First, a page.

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What my kids really think about adoption

Source: 
Focus on Adoption magazine

When Maya Benson took her four children to Jane Brown’s Adoption Playshops, she thought it would be the kids that would do all the learning! How wrong she was.

Earlier this year, I decided it would be a great idea to take my kids to one of Jane Brown’s Adoption Playshops when she visited the Lower Mainland. I thought our children could discuss their experiences with other kids who were also adopted.

Extreme parenting: Taking charge with love

Source: 
Focus on Adoption magazine

My kids matter, but I’m in charge

I want my kids to know that what they like and what they think matters to me. My predisposition is to say yes to all possibilities. I only say “no” after some consideration. However, my kids were starting to get the impression that it was OK to disrespect the decisions I made and the boundaries I set for them.

What's your family fit?

Source: 
Focus on Adoption magazine

Take this quiz, developed by Speak-Out Youth members April and Courtney, to see what kind of family is the right fit for you!

Question 1

You’ve just come from a long day at school. What would you like to come home to?

a) Lots of brothers and sisters jumping off the walls and inviting you to play.
b) Your mom and dad waiting for you, ready to go on a bike ride.
c) Your mom, cooking dinner, ready to hear all about your day.
d) An after-school snack of homemade cookies while you do your homework with your siblings and wait for your dad to come home.

Planning permanency WITH youth

Source: 
Speak-Out Youth Newsletter

I'm a youth who was in foster care. I know what it's like to meet with social workers and have conversations about my future. I think that planning permanency and adoption is a good thing because it gives youth a sense of stability and belonging. Permanency is important because it sets the ground work for the youth's future; it sets up a permanent family life and also might help to make sure that positive outcomes are possible for the youth in the long run. Here are some suggestions I have for people who work with youth in care or adoptees!

Fiction vs facts about youth in care

Source: 
Speak-Out Youth Newsletter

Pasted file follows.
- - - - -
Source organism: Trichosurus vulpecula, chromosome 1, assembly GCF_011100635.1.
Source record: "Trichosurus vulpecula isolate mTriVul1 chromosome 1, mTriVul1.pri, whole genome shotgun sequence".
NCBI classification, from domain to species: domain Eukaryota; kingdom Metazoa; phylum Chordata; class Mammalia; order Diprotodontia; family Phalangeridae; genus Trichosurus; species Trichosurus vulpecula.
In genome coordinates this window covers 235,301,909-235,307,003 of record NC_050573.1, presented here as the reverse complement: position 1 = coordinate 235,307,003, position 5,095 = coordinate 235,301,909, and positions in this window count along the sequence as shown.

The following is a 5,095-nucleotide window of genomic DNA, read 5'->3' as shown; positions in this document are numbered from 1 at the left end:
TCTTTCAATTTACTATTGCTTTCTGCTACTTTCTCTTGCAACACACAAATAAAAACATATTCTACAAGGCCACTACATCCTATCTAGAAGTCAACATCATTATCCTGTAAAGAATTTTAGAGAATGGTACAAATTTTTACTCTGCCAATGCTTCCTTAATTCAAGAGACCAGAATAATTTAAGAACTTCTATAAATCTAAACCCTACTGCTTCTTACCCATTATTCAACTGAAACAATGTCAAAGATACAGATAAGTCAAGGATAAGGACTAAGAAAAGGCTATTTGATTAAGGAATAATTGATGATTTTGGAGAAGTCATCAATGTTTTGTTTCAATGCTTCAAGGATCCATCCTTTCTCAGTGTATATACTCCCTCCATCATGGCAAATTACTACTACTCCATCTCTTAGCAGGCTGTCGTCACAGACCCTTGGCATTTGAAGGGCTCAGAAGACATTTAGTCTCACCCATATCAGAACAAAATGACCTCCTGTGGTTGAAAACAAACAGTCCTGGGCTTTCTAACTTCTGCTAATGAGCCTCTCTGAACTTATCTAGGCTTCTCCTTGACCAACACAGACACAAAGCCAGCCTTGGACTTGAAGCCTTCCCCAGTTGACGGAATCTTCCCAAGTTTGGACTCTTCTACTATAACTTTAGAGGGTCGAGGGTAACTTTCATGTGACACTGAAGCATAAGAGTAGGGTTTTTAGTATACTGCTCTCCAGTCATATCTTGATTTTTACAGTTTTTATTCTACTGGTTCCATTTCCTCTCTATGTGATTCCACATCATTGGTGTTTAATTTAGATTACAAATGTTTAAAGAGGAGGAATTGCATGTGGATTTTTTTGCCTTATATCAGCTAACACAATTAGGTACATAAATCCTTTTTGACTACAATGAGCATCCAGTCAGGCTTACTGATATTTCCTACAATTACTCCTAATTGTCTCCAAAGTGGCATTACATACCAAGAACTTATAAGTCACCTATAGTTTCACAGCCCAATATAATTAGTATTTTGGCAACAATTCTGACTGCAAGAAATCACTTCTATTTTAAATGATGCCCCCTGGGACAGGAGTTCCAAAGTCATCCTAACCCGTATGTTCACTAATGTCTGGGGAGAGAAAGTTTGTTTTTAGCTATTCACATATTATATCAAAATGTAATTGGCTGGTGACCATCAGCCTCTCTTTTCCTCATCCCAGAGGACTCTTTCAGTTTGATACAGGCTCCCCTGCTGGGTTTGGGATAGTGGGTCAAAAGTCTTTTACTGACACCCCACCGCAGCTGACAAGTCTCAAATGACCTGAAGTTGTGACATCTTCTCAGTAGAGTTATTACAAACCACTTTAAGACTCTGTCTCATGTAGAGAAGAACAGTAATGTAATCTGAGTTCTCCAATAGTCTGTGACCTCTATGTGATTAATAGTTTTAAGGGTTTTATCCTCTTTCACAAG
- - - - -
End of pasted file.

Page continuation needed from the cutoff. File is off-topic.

Fiction

  • They are unwanted
  • They are sexually promiscuous
  • They are too old to be adopted
  • They do not know how to love and interact with others
  • All foster parents treat their foster children unfairly
  • Incapable of getting a job
  • All kids in care have many counsellors in their lives
  • They will all grow up to live on the streets
  • They are all thieves/criminals
  • They are all angry and dramatic

Facts

  • They are very smart people, even if their grades don't show it all the time
  • They are ve

Our journey

Source: 
Focus on Adoption magazine

It’s been hard to see my things destroyed, my personal space obliterated and my patience shattered.

It’s been an adjustment to keep up with multiple appointments, lack of information and countless phone calls.

It’s been a struggle to not ask too much, push too hard or back off too far.

We’ve been through nightmares, perfect days and everything in between.

I’ve loved being able to snuggle you, tickle you and tuck you in every night – even though you’re not so little.

I’m amazed at how you’ve grown in such a short time – so much more than just height.

Extreme parenting: Every little thing matters

Source: 
Focus on Adoption magazine

Over the past 18 months, I have been given the gift of time with my family. In that time, I have become  increasingly conscious of the impact I have on the lives of the people around me.

We’ve been doing lots of talking lately about how everything matters–everything leaves an impression.

If we show up with empathy and kindness, it matters. If we show up with judgment and harsh words, it matters. If we don’t bring our attention to something, it matters. If you bring too much attention to something, it matters. If you eat a chocolate bar in your closet, it matters.

Attachment-based Strategic Parenting

Source: 
Focus on Adoption magazine

Attachment-based strategic parenting works with parents to develop a parent-child relationship based on empathy,  understanding, acceptance, genuineness, and playfulness.

It helps parents increase their self-confidence and feelings of warmth towards their child, and reduces parenting stress. It improves the family’s coping skills and psychosocial adjustment, and increases their ability to have fun and enjoy each  other.

"Perfect" parents for teens

Source: 
Focus on Adoption magazine

Parents who are willing to wait for personal gratification.
Attachment with teens can take longer and may look very different than attachment with younger children.

Someone with a great sense of humour, patience, tolerance, and adaptability.
Self explanatory if you know teens.

People who can see beyond the rebellious teen to the blossoming young adult that they are becoming.
Are you able to quietly nurture the child that is still crying out for love and attention?

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